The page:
Kensington, Chelsea, Westminster local optical committee (KCW LOC) has received formal confirmation that its bid to deliver ophthalmology services in the community in a new way, with optical practices working together with local hospitals to provide NHS eye care, has been successful.
The Partnership Community Ophthalmology Bid for the Tri-borough tender was put together by the two local acute trusts and the LOC, fighting off competition from other private eye care providers.
The collaboration was between the Imperial College Healthcare NHS Trust, Chelsea and Westminster Hospital NHS Foundation Trust and the LOC. Optometrists will be able to take part in the service through the LOC company, Primary Eyecare Tri-Borough London Limited, which is also known as PETL.
Established by KCW LOC, in partnership with Ealing Hammersmith and Hounslow LOC, PETL will subcontract from the Imperial College Healthcare NHS Trust, as will the Chelsea and Westminster Hospital NHS Foundation Trust.
Optometrists who take part will be going above general ophthalmic services, delivering diagnosis and management and in many cases treatment of “an unprecedented amount” of eye conditions, according to the LOC.
Training, sessional work in secondary care hubs and clinical governance will be provided to optometrists by the NHS Trusts.
The agreement with the Imperial College Healthcare NHS Trust means that optometrists will be paid a tariff of £50 per presentation to manage eye conditions, including blepharitis and glaucoma. As long as optometrists in practice achieve accreditation, they will be eligible to deliver the service.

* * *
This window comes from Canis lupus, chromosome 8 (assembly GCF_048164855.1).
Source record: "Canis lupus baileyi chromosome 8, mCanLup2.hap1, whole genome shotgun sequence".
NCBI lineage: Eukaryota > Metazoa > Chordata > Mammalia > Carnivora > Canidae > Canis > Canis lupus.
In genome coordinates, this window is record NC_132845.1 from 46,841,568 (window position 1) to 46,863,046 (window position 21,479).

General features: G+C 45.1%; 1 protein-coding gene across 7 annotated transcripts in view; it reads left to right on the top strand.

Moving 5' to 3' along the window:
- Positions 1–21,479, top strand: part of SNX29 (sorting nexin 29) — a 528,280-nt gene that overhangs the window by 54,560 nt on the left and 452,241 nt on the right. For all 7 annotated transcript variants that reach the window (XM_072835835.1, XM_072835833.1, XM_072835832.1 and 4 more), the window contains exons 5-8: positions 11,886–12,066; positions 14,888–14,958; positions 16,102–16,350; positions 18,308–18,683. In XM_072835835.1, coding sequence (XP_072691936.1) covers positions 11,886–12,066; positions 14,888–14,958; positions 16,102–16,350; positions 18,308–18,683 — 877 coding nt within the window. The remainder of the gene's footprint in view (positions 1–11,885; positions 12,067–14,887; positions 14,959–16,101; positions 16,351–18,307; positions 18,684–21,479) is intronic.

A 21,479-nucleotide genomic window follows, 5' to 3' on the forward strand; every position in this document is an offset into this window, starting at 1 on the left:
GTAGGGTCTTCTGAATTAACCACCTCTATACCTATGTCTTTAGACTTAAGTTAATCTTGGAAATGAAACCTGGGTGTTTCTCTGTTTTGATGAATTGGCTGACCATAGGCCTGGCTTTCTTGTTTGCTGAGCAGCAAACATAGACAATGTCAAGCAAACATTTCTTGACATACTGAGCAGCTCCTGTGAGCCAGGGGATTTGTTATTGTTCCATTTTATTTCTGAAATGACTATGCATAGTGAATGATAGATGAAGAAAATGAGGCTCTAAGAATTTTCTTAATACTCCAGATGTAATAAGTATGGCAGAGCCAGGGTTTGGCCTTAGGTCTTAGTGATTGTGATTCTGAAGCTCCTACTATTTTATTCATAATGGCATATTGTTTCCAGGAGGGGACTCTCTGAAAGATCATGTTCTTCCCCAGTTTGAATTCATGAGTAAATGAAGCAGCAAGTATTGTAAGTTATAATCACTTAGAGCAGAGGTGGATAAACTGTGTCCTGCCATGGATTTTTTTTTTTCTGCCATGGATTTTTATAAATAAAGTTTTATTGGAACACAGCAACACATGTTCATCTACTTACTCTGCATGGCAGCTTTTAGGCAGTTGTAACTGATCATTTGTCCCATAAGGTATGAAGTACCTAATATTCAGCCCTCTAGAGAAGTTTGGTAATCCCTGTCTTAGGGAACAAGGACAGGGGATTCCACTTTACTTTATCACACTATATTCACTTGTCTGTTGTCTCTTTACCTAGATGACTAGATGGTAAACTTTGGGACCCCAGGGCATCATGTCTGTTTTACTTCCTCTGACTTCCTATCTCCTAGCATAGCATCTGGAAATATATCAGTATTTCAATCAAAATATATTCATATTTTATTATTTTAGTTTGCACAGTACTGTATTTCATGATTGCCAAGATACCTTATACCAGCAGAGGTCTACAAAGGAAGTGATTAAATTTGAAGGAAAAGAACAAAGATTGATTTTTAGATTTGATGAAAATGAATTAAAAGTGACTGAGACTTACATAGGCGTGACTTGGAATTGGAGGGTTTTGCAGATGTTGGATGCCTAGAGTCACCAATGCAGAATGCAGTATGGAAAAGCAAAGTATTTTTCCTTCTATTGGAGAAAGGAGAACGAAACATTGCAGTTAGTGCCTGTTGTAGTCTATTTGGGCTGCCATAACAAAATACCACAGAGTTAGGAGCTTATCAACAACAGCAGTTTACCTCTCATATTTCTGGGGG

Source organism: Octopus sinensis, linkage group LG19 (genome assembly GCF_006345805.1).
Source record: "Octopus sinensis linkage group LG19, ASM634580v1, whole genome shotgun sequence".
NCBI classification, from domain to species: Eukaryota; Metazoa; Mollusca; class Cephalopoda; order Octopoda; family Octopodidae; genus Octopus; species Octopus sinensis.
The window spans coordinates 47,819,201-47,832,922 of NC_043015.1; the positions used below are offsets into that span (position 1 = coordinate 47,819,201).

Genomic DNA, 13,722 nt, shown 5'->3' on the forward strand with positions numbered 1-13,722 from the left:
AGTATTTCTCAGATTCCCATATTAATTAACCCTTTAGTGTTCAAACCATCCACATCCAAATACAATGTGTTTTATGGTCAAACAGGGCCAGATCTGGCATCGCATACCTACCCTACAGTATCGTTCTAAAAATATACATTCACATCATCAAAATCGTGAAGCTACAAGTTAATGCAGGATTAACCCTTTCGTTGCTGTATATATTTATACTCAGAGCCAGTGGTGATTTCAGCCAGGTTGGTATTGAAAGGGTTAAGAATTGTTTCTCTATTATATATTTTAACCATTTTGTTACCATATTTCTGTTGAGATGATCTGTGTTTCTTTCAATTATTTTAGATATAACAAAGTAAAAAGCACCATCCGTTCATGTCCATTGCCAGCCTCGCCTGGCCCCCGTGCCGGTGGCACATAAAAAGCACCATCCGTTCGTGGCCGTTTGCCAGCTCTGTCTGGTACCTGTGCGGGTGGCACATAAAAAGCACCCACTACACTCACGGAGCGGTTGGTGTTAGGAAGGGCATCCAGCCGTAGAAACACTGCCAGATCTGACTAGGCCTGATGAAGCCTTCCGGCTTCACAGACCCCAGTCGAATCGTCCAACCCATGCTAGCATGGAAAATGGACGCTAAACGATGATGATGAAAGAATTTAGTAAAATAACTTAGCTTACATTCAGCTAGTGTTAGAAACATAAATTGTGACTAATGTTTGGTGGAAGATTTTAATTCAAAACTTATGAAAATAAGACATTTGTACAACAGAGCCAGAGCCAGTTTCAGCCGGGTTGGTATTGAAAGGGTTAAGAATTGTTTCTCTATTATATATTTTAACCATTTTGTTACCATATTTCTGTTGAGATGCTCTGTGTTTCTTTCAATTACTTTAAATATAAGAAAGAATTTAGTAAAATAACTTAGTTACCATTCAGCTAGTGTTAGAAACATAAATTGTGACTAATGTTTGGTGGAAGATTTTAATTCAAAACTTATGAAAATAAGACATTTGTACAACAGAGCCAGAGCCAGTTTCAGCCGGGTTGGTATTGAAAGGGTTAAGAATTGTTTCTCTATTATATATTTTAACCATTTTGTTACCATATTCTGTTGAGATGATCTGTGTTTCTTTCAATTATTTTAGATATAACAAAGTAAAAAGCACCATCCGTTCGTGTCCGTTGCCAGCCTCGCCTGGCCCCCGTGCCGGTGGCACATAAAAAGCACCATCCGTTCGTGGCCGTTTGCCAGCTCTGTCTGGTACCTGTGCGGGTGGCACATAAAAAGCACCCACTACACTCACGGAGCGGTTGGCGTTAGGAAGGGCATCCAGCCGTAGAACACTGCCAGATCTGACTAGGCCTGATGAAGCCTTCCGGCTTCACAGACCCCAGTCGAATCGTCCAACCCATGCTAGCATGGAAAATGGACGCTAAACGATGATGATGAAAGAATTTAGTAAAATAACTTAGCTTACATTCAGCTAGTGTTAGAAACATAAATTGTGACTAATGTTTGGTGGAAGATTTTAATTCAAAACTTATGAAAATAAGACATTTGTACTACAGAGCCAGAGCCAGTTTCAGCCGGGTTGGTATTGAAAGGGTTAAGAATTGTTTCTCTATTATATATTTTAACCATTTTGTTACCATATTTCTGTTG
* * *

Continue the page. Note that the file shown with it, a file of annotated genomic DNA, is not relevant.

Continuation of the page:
Several independent practices and two large UK multiples have signed up to deliver the service locally.
Chairman of the LOC, Panos Nicolaou, owner of the CrossEyes practice in Clerkenwell, London, told OT: "This is so great for our profession. Local optometrists can now deliver NHS eye care properly in partnership with ophthalmologists."
Mr Nicolaou added: "Winning this bid will have a really positive impact on our profession. Services which until now have been delivered for the NHS in hospital eye clinics and privately by a small number of leading optometrists can now be delivered for the NHS by all optometrists."
The success of the bid has been welcomed by those involved. Consultant ophthalmologist and vitreoretinal surgeon at Imperial College Healthcare NHS Trust, Rahila Zakir, said: "This is fantastic news, and I want to thank all who have spent many months working on this."
Managing director of the Local Optical Committee Support Unit (LOCSU), Katrina Venerus, said: “LOCSU is delighted that this partnership bid, which our team supported, has been successful. It is important to acknowledge that KCW LOC has worked extremely hard for a number of years to build the local relationships that make this sort of collaborative project a possibility.”
Ms Venerus added: “The joint working between the LOC company and the NHS trusts involved will be an excellent opportunity to move towards exactly the new models of more patient-centred integrated care that will be needed for sustainable eye health services for the future and LOCSU looks forward to working with all concerned to achieve this."